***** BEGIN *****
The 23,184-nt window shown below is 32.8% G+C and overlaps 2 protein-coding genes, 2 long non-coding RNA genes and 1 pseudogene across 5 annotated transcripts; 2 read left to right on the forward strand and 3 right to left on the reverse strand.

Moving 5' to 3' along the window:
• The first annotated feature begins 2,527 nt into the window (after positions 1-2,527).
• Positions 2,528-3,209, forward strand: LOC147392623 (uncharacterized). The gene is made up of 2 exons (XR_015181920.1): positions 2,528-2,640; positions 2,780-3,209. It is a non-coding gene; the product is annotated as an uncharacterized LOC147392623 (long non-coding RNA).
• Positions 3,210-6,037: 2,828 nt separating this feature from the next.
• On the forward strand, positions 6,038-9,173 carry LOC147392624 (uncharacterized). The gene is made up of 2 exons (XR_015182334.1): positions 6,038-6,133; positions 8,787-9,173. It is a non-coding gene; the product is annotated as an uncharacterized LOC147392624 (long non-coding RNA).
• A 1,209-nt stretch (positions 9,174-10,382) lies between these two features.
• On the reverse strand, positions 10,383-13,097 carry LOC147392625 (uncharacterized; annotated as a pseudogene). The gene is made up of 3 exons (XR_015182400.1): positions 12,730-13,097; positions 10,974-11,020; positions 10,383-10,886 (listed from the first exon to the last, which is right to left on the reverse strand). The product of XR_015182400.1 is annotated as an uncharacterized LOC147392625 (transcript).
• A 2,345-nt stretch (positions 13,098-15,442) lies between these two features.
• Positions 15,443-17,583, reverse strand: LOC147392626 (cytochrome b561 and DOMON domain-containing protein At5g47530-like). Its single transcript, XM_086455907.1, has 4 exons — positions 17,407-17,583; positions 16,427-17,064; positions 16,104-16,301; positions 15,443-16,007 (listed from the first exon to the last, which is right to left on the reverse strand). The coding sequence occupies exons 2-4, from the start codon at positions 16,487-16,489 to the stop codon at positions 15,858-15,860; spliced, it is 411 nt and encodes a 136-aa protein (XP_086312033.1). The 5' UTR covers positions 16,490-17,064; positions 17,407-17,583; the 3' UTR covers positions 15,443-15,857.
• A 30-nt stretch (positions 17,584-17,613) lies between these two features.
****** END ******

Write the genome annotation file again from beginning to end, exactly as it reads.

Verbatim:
The 23,184-nt window shown below is 32.8% G+C and overlaps 2 protein-coding genes, 2 long non-coding RNA genes and 1 pseudogene across 5 annotated transcripts; 2 read left to right on the forward strand and 3 right to left on the reverse strand.

Moving 5' to 3' along the window:
• The first annotated feature begins 2,527 nt into the window (after positions 1-2,527).
• Positions 2,528-3,209, forward strand: LOC147392623 (uncharacterized). The gene is made up of 2 exons (XR_015181920.1): positions 2,528-2,640; positions 2,780-3,209. It is a non-coding gene; the product is annotated as an uncharacterized LOC147392623 (long non-coding RNA).
• Positions 3,210-6,037: 2,828 nt separating this feature from the next.
• On the forward strand, positions 6,038-9,173 carry LOC147392624 (uncharacterized). The gene is made up of 2 exons (XR_015182334.1): positions 6,038-6,133; positions 8,787-9,173. It is a non-coding gene; the product is annotated as an uncharacterized LOC147392624 (long non-coding RNA).
• A 1,209-nt stretch (positions 9,174-10,382) lies between these two features.
• On the reverse strand, positions 10,383-13,097 carry LOC147392625 (uncharacterized; annotated as a pseudogene). The gene is made up of 3 exons (XR_015182400.1): positions 12,730-13,097; positions 10,974-11,020; positions 10,383-10,886 (listed from the first exon to the last, which is right to left on the reverse strand). The product of XR_015182400.1 is annotated as an uncharacterized LOC147392625 (transcript).
• A 2,345-nt stretch (positions 13,098-15,442) lies between these two features.
• Positions 15,443-17,583, reverse strand: LOC147392626 (cytochrome b561 and DOMON domain-containing protein At5g47530-like). Its single transcript, XM_086455907.1, has 4 exons — positions 17,407-17,583; positions 16,427-17,064; positions 16,104-16,301; positions 15,443-16,007 (listed from the first exon to the last, which is right to left on the reverse strand). The coding sequence occupies exons 2-4, from the start codon at positions 16,487-16,489 to the stop codon at positions 15,858-15,860; spliced, it is 411 nt and encodes a 136-aa protein (XP_086312033.1). The 5' UTR covers positions 16,490-17,064; positions 17,407-17,583; the 3' UTR covers positions 15,443-15,857.
• A 30-nt stretch (positions 17,584-17,613) lies between these two features.